“Conservatism Is Formless Like Water”

Andrew Sullivan has found a fascinating meditation on the nature of conservatism. I reprint the parts Andrew quoted below, with the links that the author inexplicably omitted.

“Conservatism is “formless” like water: it takes the shape of its conditions, but always remains the same. This is why Russell Kirk calls conservatism the “negation of ideology” in The Politics of Prudence. It is precisely the formlessness of conservatism which gives it its vitality. Left alone, the spirit of conservatism is essentially what T.S. Eliot calls the “stillness between two waves of the sea” in “Little Gidding” of his Four Quartets. Conservatism is both like water and the stillness between the waves — the waves are not the water acting, but being acted upon; stillness is the default state of conservatism:

Not known, because not looked for

But heard, half-heard, in the stillness

Between two waves of the sea.

Quick now, here, now, always —

A condition of complete simplicity

Like the Greek concept of kairos — acting in the right way, for the right reasons, at the right momentthis sort of waiting is simply careful conservatism. Conservatism is responsive, reactionary, reserved. Conservatism waits. Perhaps this is why conservatism is most needed in the modern age of mobility. Being careful, and above all patient is crucial to doing something right. Realizing that one does not know the best way of doing anything guarantees not that one will find the best way, but that one might not find the worst way. The same principle applies to knowledge: conservatism (hopefully) does not pretend to know the definitive way, but rather professes the virtue of ignorance with the quiet hope of finding knowledge.”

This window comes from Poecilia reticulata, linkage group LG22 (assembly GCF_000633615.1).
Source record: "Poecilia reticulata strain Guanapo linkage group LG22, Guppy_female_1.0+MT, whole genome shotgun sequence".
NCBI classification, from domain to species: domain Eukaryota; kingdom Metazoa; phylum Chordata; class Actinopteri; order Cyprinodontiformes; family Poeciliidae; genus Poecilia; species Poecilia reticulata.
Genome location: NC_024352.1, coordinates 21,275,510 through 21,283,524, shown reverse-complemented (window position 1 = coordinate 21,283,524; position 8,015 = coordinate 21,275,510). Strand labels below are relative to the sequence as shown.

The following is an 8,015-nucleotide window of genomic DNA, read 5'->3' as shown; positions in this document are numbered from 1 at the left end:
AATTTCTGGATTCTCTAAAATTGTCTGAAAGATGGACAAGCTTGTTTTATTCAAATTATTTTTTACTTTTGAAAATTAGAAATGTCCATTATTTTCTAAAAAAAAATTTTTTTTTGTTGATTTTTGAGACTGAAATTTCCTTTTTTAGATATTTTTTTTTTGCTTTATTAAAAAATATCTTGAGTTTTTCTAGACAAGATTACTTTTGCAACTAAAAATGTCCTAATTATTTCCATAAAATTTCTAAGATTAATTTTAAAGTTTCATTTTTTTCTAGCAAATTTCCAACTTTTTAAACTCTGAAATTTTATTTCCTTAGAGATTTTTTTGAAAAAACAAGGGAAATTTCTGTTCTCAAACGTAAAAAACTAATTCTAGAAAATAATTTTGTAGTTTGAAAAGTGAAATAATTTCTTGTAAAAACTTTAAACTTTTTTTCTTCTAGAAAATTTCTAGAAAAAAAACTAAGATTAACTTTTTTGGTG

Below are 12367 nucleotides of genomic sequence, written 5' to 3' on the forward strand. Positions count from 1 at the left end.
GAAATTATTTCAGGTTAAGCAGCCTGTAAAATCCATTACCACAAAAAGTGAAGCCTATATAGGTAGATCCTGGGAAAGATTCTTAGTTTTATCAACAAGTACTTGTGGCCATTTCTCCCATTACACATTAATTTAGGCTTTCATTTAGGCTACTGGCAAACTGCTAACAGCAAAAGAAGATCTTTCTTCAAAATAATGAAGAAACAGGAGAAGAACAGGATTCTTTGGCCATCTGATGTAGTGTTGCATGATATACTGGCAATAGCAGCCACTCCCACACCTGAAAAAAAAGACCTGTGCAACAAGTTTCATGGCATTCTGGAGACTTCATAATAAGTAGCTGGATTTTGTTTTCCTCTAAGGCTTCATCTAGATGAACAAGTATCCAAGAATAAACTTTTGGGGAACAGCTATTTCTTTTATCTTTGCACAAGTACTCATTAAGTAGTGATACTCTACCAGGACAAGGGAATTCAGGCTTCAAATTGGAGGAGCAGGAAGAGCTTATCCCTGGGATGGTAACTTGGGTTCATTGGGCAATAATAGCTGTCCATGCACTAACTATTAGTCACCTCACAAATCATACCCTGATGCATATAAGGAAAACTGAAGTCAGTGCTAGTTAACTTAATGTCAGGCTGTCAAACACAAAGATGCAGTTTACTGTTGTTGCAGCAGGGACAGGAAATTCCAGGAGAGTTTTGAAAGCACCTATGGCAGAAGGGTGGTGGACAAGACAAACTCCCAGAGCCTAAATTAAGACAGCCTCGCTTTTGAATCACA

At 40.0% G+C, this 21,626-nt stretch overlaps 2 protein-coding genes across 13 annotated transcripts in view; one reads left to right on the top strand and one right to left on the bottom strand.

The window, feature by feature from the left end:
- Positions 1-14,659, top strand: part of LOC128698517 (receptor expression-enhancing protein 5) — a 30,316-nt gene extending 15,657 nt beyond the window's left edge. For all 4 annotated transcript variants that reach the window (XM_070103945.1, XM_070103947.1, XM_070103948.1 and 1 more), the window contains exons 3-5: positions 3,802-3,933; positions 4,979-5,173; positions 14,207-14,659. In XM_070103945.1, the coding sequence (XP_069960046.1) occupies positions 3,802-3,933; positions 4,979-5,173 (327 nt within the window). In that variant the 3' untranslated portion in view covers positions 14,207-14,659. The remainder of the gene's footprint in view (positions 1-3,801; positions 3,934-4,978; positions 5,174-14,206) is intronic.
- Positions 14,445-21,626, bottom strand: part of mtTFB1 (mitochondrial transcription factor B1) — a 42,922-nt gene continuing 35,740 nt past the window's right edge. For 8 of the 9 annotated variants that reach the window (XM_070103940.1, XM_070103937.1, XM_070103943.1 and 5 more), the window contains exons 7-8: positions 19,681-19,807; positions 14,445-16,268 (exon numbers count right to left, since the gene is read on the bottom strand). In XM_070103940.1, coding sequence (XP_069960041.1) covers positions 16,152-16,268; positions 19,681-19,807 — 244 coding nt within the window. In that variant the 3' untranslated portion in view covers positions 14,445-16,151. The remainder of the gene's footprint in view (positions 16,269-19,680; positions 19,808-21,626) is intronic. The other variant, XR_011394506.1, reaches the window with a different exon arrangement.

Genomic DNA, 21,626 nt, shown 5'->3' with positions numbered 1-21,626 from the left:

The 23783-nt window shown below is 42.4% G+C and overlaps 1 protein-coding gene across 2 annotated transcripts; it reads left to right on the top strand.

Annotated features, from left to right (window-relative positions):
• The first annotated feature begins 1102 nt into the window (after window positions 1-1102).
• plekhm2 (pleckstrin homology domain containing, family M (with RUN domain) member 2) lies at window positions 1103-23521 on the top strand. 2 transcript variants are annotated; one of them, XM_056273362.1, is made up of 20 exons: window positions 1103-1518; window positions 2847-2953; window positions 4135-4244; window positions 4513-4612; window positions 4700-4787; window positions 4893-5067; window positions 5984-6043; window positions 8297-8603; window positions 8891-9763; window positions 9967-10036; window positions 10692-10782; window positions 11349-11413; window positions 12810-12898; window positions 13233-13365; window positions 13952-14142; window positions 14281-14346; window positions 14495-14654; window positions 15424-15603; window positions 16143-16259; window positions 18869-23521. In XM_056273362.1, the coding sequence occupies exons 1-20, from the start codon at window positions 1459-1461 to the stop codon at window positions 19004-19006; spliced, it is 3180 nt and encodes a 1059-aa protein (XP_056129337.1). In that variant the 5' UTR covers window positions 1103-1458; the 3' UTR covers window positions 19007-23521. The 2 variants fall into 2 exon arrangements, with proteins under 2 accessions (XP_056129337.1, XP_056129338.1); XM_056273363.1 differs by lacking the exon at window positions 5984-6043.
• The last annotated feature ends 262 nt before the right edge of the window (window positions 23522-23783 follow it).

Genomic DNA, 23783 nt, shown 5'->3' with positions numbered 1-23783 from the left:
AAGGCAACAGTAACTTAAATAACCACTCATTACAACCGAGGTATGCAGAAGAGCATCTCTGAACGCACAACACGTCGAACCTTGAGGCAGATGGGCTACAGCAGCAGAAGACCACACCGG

Seriously: I think it’s always dangerous to write something like “conservatism is formless like water”: it invites responses like: well, I think that conservatism is more like motor oil, or peanut butter. If one must compare conservatism to water, it would be a good idea to acknowledge that water is not always benign. (Think of the fisherman whose boat founders in the North Atlantic, the lobster thrown into the pot, the child lost in the freezing rain.)

It would also be a good idea either to describe, explicitly, ideal conservatism or to acknowledge, in some way, that actual existing conservatives do not always fit your description. When I think of Rush Limbaugh or Newt Gingrich, stillness and patience are not the adjectives that leap to mind.

And it’s worth asking whether this is a remotely plausible description even of ideal conservatism. Conservatism has not had much to do with the patient preservation of anything for several decades. Writing as though it has — as though such acts of monumental hubris as the Iraq war never happened — is like writing about Catholicism as though its record stopped with the early church fathers, and did not include the Inquisition.

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